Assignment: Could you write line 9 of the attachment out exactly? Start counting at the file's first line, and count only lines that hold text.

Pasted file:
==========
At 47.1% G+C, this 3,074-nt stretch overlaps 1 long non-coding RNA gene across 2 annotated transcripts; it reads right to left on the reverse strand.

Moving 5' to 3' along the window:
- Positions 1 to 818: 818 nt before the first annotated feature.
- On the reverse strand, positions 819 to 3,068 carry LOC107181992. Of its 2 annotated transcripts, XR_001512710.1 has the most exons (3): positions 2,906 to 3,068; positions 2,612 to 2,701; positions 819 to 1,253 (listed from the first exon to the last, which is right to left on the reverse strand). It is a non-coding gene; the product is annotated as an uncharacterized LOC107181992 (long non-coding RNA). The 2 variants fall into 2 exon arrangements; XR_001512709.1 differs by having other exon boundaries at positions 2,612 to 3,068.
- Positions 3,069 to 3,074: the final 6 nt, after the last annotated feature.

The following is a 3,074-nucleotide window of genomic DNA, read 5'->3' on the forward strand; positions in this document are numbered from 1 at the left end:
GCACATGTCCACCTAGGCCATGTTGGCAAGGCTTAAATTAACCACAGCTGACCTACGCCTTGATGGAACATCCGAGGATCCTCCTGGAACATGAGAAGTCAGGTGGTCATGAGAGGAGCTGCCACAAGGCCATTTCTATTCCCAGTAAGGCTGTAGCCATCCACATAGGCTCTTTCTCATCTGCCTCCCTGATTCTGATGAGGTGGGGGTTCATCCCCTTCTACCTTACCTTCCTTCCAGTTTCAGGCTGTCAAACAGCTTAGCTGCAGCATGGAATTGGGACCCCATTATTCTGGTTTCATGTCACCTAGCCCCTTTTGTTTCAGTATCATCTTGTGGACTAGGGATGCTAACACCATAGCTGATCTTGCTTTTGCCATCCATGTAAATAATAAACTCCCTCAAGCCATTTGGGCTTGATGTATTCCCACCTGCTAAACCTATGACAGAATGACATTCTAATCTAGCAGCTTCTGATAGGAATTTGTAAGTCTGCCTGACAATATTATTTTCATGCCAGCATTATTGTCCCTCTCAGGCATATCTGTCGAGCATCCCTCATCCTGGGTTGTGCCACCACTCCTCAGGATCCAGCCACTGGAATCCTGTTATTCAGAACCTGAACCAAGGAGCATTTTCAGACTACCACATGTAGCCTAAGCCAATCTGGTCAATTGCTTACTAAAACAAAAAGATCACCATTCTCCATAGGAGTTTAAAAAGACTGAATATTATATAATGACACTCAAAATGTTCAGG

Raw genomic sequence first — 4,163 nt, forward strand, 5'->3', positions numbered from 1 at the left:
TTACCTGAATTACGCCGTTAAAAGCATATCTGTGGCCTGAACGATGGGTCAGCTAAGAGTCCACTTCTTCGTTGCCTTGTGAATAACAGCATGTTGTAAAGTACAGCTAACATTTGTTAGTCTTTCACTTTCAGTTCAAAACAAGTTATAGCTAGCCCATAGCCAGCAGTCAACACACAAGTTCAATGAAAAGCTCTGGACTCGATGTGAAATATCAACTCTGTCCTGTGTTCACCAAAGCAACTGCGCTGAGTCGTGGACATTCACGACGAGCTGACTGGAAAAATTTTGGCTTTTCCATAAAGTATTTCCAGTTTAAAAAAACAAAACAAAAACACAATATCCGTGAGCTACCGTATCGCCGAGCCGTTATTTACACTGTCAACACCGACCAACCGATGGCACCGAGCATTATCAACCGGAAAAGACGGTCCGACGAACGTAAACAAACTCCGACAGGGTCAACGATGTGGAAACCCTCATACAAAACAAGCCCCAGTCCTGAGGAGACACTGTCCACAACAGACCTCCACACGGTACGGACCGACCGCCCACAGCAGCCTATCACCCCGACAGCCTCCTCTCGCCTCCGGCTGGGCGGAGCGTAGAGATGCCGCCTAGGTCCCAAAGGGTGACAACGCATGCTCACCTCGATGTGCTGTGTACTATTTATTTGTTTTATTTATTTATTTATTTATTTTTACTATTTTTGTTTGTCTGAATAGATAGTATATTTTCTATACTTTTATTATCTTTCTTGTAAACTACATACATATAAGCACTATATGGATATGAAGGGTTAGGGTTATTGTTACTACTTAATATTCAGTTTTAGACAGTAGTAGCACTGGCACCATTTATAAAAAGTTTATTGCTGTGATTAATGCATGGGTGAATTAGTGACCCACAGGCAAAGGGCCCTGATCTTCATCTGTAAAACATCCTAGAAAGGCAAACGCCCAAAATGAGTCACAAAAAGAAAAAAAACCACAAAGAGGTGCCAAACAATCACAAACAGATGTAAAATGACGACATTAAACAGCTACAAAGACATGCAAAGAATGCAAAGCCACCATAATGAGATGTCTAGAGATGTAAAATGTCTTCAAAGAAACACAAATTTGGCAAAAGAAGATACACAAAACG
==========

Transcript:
TTACCTGAATTACGCCGTTAAAAGCATATCTGTGGCCTGAACGATGGGTCAGCTAAGAGTCCACTTCTTCGTTGCCTTGTGAATAACAGCATGTTGTAAAGTACAGCTAACATTTGTTAGTCTTTCACTTTCAGTTCAAAACAAGTTATAGCTAGCCCATAGCCAGCAGTCAACACACAAGTTCAATGAAAAGCTCTGGACTCGATGTGAAATATCAACTCTGTCCTGTGTTCACCAAAGCAACTGCGCTGAGTCGTGGACATTCACGACGAGCTGACTGGAAAAATTTTGGCTTTTCCATAAAGTATTTCCAGTTTAAAAAAACAAAACAAAAACACAATATCCGTGAGCTACCGTATCGCCGAGCCGTTATTTACACTGTCAACACCGACCAACCGATGGCACCGAGCATTATCAACCGGAAAAGACGGTCCGACGAACGTAAACAAACTCCGACAGGGTCAACGATGTGGAAACCCTCATACAAAACAAGCCCCAGTCCTGAGGAGACACTGTCCACAACAGACCTCCACACGGTACGGACCGACCGCCCACAGCAGCCTATCACCCCGACAGCCTCCTCTCGCCTCCGGCTGGGCGGAGCGTAGAGATGCCGCCTAGGTCCCAAAGGGTGACAACGCATGCTCACCTCGATGTGCTGTGTACTATTTATTTGTTTTATTTATTTATTTATTTATTTTTACTATTTTTGTTTGTCTGAATAGATAGTATATTTTCTATACTTTTATTATCTTTCTTGTAAACTACATACATATAAGCACTATATGGATATGAAGGGTTAGGGTTATTGTTACTACTTAATATTCAGTTTTAGACAGTAGTAGCACTGGCACCATTTATAAAAAGTTTATTGCTGTGATTAATGCATGGGTGAATTAGTGACCCACAGGCAAAGGGCCCTGATCTTCATCTGTAAAACATCCTAGAAAGGCAAACGCCCAAAATGAGTCACAAAAAGAAAAAAAACCACAAAGAGGTGCCAAACAATCACAAACAGATGTAAAATGACGACATTAAACAGCTACAAAGACATGCAAAGAATGCAAAGCCACCATAATGAGATGTCTAGAGATGTAAAATGTCTTCAAAGAAACACAAATTTGGCAAAAGAAGATACACAAAACG